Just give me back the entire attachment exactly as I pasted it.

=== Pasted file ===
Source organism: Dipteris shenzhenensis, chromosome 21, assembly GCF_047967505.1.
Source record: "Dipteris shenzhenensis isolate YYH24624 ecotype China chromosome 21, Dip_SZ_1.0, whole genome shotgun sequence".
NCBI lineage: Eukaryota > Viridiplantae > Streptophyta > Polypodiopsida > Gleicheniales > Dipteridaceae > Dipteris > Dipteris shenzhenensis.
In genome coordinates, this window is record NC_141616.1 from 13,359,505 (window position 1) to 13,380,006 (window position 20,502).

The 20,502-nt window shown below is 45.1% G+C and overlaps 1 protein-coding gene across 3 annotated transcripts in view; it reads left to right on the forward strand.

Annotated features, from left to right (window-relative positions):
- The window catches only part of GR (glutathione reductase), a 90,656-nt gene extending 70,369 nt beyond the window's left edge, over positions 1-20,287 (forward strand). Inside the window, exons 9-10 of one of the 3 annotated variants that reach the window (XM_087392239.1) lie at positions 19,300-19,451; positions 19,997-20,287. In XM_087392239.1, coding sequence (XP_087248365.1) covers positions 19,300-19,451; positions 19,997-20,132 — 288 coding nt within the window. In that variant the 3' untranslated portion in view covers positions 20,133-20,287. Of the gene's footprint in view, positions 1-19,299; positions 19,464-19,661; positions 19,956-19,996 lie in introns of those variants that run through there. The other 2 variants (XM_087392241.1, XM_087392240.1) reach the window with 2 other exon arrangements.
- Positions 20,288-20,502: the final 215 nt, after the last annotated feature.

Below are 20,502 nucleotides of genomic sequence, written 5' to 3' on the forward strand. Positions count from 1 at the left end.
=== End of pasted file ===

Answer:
Source organism: Dipteris shenzhenensis, chromosome 21, assembly GCF_047967505.1.
Source record: "Dipteris shenzhenensis isolate YYH24624 ecotype China chromosome 21, Dip_SZ_1.0, whole genome shotgun sequence".
NCBI lineage: Eukaryota > Viridiplantae > Streptophyta > Polypodiopsida > Gleicheniales > Dipteridaceae > Dipteris > Dipteris shenzhenensis.
In genome coordinates, this window is record NC_141616.1 from 13,359,505 (window position 1) to 13,380,006 (window position 20,502).

The 20,502-nt window shown below is 45.1% G+C and overlaps 1 protein-coding gene across 3 annotated transcripts in view; it reads left to right on the forward strand.

Annotated features, from left to right (window-relative positions):
- The window catches only part of GR (glutathione reductase), a 90,656-nt gene extending 70,369 nt beyond the window's left edge, over positions 1-20,287 (forward strand). Inside the window, exons 9-10 of one of the 3 annotated variants that reach the window (XM_087392239.1) lie at positions 19,300-19,451; positions 19,997-20,287. In XM_087392239.1, coding sequence (XP_087248365.1) covers positions 19,300-19,451; positions 19,997-20,132 — 288 coding nt within the window. In that variant the 3' untranslated portion in view covers positions 20,133-20,287. Of the gene's footprint in view, positions 1-19,299; positions 19,464-19,661; positions 19,956-19,996 lie in introns of those variants that run through there. The other 2 variants (XM_087392241.1, XM_087392240.1) reach the window with 2 other exon arrangements.
- Positions 20,288-20,502: the final 215 nt, after the last annotated feature.

Below are 20,502 nucleotides of genomic sequence, written 5' to 3' on the forward strand. Positions count from 1 at the left end.